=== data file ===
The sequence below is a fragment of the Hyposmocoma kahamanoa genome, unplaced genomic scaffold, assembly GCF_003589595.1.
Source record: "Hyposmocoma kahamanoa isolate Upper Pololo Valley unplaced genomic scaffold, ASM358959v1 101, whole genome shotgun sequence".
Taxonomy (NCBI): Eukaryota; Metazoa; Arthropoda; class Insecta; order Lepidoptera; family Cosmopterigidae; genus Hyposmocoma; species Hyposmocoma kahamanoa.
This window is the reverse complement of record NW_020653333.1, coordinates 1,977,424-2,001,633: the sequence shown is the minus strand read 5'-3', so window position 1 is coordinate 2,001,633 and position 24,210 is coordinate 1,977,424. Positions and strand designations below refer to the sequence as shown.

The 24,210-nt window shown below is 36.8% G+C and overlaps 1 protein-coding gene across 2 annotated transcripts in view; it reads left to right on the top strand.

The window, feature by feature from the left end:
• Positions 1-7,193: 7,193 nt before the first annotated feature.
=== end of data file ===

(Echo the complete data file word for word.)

The sequence below is a fragment of the Hyposmocoma kahamanoa genome, unplaced genomic scaffold, assembly GCF_003589595.1.
Source record: "Hyposmocoma kahamanoa isolate Upper Pololo Valley unplaced genomic scaffold, ASM358959v1 101, whole genome shotgun sequence".
Taxonomy (NCBI): Eukaryota; Metazoa; Arthropoda; class Insecta; order Lepidoptera; family Cosmopterigidae; genus Hyposmocoma; species Hyposmocoma kahamanoa.
This window is the reverse complement of record NW_020653333.1, coordinates 1,977,424-2,001,633: the sequence shown is the minus strand read 5'-3', so window position 1 is coordinate 2,001,633 and position 24,210 is coordinate 1,977,424. Positions and strand designations below refer to the sequence as shown.

The 24,210-nt window shown below is 36.8% G+C and overlaps 1 protein-coding gene across 2 annotated transcripts in view; it reads left to right on the top strand.

The window, feature by feature from the left end:
• Positions 1-7,193: 7,193 nt before the first annotated feature.